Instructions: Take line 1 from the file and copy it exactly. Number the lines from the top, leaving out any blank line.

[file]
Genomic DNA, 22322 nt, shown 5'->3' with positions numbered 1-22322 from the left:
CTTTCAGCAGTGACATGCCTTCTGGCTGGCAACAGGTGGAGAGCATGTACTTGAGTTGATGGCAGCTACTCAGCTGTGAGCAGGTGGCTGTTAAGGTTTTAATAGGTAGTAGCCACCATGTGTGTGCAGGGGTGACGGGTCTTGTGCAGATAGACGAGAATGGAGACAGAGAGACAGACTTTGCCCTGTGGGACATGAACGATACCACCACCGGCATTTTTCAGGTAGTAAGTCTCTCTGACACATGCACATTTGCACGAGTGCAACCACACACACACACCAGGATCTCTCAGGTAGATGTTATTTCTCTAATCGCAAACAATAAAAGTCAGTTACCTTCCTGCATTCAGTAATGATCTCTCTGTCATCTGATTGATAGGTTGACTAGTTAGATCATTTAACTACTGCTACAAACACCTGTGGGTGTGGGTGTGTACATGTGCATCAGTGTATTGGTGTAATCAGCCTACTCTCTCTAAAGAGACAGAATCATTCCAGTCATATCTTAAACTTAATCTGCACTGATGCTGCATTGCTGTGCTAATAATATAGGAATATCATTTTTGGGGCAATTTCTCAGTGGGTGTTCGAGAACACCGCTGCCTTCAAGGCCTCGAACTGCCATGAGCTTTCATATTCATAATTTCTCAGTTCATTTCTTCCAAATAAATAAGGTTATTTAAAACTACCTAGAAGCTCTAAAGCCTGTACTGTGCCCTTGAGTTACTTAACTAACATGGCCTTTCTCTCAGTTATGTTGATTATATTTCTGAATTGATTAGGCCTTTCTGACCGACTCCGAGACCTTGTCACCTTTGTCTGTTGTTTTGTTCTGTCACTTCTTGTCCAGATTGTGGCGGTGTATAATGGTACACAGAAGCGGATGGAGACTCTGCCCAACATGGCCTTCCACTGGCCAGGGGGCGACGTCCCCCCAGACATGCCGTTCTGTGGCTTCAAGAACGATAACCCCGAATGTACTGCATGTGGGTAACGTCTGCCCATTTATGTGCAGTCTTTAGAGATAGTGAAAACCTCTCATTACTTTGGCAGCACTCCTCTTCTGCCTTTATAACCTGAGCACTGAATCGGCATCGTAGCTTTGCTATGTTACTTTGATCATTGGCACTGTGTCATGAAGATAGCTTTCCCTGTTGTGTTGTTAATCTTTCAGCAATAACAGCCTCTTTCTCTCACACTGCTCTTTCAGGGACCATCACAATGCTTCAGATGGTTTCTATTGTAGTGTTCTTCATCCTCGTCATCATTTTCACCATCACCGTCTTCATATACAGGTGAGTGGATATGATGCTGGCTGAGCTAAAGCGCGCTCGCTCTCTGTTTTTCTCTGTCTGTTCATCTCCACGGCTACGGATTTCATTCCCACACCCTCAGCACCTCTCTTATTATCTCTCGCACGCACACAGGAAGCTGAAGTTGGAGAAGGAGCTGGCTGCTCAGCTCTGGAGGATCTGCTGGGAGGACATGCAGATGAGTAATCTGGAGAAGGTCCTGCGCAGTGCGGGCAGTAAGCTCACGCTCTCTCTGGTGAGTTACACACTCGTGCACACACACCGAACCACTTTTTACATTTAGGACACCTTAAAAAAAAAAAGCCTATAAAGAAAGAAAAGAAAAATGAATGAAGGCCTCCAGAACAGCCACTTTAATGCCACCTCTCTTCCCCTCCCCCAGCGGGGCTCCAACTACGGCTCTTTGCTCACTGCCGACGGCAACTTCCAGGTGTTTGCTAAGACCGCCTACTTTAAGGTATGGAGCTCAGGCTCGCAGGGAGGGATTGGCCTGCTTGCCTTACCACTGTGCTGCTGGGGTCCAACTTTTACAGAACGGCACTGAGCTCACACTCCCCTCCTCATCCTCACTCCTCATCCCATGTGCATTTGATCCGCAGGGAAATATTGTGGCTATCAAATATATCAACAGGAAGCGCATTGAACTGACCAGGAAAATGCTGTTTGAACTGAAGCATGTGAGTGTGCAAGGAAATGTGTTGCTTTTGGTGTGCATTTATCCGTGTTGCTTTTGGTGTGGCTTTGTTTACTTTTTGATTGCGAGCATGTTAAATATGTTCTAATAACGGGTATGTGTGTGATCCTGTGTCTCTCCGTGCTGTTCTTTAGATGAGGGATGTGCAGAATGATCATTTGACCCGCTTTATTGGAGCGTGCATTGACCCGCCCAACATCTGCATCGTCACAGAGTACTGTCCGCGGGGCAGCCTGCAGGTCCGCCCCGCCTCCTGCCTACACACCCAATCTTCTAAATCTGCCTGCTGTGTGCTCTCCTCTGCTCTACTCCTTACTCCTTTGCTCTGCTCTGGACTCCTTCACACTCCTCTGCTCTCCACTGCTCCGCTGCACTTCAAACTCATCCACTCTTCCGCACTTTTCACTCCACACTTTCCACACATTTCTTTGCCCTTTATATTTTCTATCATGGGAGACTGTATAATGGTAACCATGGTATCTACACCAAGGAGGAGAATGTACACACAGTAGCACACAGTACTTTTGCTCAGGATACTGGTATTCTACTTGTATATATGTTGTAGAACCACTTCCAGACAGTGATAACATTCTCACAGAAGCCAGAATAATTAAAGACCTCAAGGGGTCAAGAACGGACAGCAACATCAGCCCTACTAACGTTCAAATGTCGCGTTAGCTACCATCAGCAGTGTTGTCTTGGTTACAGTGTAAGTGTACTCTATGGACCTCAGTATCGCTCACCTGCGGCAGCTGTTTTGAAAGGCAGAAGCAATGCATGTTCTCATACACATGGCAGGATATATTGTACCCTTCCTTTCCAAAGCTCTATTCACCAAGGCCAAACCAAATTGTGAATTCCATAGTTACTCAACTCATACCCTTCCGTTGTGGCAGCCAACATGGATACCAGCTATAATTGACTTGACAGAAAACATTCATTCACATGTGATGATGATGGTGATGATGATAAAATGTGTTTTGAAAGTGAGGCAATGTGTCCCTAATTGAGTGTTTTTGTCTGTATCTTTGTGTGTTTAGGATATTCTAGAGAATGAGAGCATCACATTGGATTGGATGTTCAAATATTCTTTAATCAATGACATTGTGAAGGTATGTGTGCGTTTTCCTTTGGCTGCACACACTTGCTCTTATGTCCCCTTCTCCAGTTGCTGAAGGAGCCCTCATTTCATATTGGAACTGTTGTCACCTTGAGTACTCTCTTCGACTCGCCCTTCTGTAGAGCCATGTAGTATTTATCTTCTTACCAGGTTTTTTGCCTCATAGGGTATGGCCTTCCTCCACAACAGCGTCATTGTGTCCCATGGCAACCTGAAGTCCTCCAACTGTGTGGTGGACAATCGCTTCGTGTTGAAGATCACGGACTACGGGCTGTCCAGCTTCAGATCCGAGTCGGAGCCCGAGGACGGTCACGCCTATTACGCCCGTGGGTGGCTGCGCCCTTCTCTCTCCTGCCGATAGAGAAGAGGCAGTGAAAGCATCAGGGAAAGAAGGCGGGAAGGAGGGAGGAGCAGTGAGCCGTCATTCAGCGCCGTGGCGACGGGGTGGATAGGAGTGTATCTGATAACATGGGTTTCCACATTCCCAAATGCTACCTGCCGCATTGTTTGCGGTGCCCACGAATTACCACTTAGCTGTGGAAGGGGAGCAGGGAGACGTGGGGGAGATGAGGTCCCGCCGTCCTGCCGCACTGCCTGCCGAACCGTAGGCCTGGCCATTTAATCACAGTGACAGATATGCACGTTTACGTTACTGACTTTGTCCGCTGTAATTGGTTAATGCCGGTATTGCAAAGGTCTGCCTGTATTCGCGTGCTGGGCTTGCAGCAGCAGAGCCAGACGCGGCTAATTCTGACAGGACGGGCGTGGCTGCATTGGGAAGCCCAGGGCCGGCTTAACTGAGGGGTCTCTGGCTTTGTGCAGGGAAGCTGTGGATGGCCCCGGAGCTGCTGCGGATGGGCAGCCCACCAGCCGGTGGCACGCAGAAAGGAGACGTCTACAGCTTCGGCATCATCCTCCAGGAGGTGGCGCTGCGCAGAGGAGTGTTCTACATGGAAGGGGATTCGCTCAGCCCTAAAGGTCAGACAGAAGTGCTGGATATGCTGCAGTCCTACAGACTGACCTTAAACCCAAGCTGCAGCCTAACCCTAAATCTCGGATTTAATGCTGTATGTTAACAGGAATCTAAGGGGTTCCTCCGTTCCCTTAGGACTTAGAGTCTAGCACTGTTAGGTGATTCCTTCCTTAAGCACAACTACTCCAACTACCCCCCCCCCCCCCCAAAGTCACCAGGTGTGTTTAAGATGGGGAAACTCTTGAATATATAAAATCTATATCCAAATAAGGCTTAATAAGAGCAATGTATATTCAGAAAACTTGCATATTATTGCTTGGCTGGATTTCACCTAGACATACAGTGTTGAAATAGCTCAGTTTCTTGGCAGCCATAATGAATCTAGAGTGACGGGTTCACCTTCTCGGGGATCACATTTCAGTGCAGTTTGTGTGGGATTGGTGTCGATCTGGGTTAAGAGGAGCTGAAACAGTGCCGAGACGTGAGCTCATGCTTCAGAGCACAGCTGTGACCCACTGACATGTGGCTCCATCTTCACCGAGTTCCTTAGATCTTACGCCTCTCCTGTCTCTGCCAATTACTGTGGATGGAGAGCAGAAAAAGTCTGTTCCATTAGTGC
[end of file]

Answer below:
Genomic DNA, 22322 nt, shown 5'->3' with positions numbered 1-22322 from the left: